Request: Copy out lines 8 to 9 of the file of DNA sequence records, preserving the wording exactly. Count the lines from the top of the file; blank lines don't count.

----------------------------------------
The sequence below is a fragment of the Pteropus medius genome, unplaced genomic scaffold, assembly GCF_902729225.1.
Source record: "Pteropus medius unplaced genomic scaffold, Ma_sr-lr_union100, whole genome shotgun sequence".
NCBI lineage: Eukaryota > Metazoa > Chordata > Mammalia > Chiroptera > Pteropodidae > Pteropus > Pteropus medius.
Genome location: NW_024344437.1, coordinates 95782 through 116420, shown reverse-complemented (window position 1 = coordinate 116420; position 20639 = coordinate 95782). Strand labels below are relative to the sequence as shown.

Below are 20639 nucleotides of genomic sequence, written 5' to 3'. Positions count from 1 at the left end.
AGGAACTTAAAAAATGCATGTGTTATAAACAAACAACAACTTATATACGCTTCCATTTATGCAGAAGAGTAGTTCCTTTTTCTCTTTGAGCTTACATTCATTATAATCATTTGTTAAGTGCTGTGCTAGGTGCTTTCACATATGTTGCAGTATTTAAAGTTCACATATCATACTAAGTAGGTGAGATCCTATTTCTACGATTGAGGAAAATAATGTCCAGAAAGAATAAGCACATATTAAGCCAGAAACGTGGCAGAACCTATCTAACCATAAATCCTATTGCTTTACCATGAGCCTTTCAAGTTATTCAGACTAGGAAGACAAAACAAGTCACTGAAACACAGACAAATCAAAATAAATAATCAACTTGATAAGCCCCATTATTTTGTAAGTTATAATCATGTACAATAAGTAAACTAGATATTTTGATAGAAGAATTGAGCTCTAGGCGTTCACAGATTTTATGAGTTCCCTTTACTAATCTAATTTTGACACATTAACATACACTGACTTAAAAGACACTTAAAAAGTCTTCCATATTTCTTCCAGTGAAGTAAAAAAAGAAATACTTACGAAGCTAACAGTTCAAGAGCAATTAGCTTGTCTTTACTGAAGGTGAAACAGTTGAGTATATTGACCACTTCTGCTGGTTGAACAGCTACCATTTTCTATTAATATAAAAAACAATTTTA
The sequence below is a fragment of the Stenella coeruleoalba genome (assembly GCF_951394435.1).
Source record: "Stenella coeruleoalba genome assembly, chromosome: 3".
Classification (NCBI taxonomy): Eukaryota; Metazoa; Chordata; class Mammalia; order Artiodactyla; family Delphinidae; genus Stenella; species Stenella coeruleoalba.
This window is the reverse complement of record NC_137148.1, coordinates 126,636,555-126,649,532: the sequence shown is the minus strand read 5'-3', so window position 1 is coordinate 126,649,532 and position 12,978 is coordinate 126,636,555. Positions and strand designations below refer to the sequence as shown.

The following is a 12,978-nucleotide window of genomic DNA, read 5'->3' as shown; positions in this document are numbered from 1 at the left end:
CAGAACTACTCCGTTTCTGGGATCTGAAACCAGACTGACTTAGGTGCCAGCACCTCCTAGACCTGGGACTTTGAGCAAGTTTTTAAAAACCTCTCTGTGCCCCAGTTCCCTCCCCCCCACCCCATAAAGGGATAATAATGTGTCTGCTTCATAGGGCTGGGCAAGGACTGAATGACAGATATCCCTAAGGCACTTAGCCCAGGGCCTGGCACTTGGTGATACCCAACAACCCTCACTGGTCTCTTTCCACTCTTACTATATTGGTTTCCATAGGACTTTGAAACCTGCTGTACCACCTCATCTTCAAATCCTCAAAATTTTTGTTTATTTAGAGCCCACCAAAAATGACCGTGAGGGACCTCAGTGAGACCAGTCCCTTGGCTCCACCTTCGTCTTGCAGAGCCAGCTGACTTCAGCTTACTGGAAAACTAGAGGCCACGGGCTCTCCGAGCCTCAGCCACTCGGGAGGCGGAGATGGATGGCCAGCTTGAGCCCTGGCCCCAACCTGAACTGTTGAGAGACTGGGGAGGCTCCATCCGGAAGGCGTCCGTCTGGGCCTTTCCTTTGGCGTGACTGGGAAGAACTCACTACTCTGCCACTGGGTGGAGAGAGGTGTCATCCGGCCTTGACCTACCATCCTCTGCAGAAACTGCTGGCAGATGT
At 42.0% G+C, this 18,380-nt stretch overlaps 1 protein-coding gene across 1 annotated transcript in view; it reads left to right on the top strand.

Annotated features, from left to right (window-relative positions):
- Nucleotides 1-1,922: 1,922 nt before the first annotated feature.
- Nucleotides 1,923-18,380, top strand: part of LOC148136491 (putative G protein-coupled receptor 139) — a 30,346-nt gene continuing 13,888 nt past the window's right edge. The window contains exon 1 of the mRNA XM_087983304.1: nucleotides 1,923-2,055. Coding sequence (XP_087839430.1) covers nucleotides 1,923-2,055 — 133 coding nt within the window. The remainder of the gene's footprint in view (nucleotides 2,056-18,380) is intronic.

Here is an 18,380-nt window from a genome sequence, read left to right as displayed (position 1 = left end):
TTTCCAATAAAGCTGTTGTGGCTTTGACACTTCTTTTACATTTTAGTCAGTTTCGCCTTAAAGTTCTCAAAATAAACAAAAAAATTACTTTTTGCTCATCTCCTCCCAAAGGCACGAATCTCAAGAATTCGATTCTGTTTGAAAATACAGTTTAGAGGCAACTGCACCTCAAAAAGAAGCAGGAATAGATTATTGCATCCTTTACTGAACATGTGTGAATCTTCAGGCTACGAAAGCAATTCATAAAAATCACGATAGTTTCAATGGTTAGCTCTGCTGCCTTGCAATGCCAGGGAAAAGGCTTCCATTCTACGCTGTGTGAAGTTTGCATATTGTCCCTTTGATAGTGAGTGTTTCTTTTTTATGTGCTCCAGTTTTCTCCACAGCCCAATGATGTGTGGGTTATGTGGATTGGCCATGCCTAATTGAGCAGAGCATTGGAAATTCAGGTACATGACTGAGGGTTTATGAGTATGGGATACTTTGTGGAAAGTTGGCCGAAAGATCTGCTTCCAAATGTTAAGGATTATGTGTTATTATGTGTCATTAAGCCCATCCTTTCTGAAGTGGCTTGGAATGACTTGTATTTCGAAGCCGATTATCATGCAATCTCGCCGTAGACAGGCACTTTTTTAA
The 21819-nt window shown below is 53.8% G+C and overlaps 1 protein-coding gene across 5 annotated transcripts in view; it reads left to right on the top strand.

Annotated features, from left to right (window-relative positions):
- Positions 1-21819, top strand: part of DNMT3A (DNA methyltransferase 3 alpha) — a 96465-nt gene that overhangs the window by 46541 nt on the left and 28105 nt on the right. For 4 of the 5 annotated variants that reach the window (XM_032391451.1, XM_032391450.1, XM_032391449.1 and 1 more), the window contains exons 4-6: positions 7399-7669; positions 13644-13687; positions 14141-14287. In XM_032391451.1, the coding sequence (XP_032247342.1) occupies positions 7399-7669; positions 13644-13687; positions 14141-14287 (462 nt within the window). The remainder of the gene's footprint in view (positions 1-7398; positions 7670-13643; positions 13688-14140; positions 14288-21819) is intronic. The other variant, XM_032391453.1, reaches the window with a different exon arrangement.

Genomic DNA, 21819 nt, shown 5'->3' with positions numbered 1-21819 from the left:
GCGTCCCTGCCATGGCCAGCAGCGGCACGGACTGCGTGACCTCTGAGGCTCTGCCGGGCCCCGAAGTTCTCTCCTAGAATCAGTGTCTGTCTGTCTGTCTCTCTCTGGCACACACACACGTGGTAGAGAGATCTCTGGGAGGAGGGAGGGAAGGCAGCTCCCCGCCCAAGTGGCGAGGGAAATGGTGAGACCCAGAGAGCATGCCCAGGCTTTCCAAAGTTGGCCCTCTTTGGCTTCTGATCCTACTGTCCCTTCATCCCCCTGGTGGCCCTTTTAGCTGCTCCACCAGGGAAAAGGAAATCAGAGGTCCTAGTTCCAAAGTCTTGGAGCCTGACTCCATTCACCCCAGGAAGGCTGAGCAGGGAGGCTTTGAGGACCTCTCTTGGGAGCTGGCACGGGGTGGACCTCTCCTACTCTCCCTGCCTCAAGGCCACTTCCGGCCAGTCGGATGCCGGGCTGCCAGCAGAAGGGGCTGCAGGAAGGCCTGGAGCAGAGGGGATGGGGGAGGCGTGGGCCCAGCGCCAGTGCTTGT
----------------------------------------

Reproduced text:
Source record: "Stenella coeruleoalba genome assembly, chromosome: 3".
Classification (NCBI taxonomy): Eukaryota; Metazoa; Chordata; class Mammalia; order Artiodactyla; family Delphinidae; genus Stenella; species Stenella coeruleoalba.